Approaching And Managing Neurodiversity In The Workplace

Monday 28th November 2022

Neurodivergence can refer to a number of different developmental conditions including autism, ADHD and dyslexia.

Neurodivergent thinking can differ from neurotypical thinking. Although Neurodivergent conditions are often associated with symptoms such as sensory overload, anxiety or blunt communication, neurodivergent people can also benefit from intense focus, pattern spotting skills, greater creativity, and enhanced memory. Undoubtedly this can be valuable to a business and employers are becoming increasingly aware of this but the range and diversity of neurodivergent conditions can make approaching and managing them in the workplace challenging.

Potential disability?

In certain circumstances, neurodivergence can amount to a disability under the Equality Act 2010 which places an onus on employers to provide reasonable adjustments. These adjustments could be something simple such as allowing more time to complete certain tasks, or allowing the employee to wear headphones when they work. However, there is no one size fits all approach, different people will need different adjustments and it is key that adjustments are discussed with the employee.

Medical evidence

It is important to remember that the Equality Act does not require a diagnosis for a condition to amount to a disability. While some employees will have been diagnosed with a neurodivergent condition, some employees who have not realised their neurodiversity until later in life may still be awaiting a formal diagnosis which can be a very slow process. For example, there are currently over 100,000 people in the UK awaiting an autism diagnosis under the NHS. Where an employee discloses their neurodiversity, but they do not have a formal diagnosis, Occupational Health can be a useful way for employers to gain some medical insight to their condition and any helpful adjustments.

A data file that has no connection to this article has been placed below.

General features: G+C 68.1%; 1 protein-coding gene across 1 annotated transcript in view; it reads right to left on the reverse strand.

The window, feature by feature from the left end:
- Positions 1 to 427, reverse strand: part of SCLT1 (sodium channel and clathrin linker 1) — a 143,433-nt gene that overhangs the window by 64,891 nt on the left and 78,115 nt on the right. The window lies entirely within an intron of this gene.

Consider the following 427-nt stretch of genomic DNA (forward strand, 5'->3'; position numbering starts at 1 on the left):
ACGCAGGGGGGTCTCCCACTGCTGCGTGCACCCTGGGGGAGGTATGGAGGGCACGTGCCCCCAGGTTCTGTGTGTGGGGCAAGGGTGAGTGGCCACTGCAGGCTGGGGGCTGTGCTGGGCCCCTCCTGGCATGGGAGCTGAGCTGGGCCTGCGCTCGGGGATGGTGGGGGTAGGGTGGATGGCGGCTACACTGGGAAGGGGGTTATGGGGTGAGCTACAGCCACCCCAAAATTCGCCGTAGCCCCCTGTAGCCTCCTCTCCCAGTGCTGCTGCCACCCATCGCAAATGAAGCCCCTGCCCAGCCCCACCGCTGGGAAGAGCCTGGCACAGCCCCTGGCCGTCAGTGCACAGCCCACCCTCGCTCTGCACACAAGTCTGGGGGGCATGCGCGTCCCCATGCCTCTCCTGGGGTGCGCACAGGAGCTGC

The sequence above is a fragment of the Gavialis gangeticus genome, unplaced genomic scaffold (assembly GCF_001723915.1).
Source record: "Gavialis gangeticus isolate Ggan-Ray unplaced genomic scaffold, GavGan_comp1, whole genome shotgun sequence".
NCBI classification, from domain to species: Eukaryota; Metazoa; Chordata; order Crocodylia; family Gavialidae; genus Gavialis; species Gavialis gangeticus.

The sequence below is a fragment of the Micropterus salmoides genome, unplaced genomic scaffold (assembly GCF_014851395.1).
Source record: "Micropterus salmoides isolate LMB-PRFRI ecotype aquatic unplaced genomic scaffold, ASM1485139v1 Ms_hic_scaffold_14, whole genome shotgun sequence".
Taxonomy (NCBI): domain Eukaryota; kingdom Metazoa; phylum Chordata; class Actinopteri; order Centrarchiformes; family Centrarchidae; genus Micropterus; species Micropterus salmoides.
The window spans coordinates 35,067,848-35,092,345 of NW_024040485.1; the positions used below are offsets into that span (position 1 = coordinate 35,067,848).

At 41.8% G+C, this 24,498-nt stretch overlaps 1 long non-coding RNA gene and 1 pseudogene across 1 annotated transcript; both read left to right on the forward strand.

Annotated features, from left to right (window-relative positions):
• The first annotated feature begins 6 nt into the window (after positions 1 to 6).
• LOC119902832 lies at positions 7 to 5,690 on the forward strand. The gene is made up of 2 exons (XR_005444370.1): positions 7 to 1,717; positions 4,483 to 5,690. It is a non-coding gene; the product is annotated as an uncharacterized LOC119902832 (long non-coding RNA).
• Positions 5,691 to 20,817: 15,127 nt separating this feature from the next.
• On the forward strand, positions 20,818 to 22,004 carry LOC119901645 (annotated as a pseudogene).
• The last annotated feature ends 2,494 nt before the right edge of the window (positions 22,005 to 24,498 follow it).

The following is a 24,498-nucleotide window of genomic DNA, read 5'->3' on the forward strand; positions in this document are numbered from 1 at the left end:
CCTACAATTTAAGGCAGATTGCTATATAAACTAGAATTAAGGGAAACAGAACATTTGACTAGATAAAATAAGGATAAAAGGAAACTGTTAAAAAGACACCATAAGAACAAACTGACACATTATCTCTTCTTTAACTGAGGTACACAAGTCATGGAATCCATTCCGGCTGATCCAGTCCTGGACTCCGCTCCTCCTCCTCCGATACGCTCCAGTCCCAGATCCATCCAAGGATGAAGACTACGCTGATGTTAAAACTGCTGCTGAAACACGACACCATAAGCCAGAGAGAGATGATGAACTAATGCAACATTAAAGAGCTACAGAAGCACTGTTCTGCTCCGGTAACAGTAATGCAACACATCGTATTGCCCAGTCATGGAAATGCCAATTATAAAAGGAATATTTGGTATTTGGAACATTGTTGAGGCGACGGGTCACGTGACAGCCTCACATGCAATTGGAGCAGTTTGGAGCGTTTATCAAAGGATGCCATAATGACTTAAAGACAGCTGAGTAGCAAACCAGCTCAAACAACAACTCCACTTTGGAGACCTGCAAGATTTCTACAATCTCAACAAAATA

Supporting employees

Some employees may be hesitant to disclose their neurodiversity to their employer. They may fear that they will be treated differently or that it may harm their progression. Undiagnosed employees may feel they don’t have a strong case to request adjustments. Older employees may be less likely to have been diagnosed in their childhood and may also be more hesitant to talk about their mental health than younger employees. It is therefore important that employers foster a positive environment that encourages employees to disclose any medical conditions, particularly if they feel that changes to  the way they work could help them perform better in their role.

Appropriate training

It is  important that managers recognise that some performance or conduct issues could sometimes be linked to neurodiversity. Equally, managers should avoid assuming that neurodivergent staff are capable or incapable of certain tasks because of their condition. Stereotypes should be avoided, whether it relates to capability or conduct, in a positive or negative light, managers should discuss with the employee in question rather than assuming.


When it comes to neurodivergent staff the focus should be on the in dividual. Different ages and genders will experience and be affected by their conditions in different ways. Communication is key and so is fostering an environment where employees feel confident that they will be supported if they disclose their condition.

For advice on how to approach reasonable adjustments, policies in this area or diversity training please speak to a member of the employment team.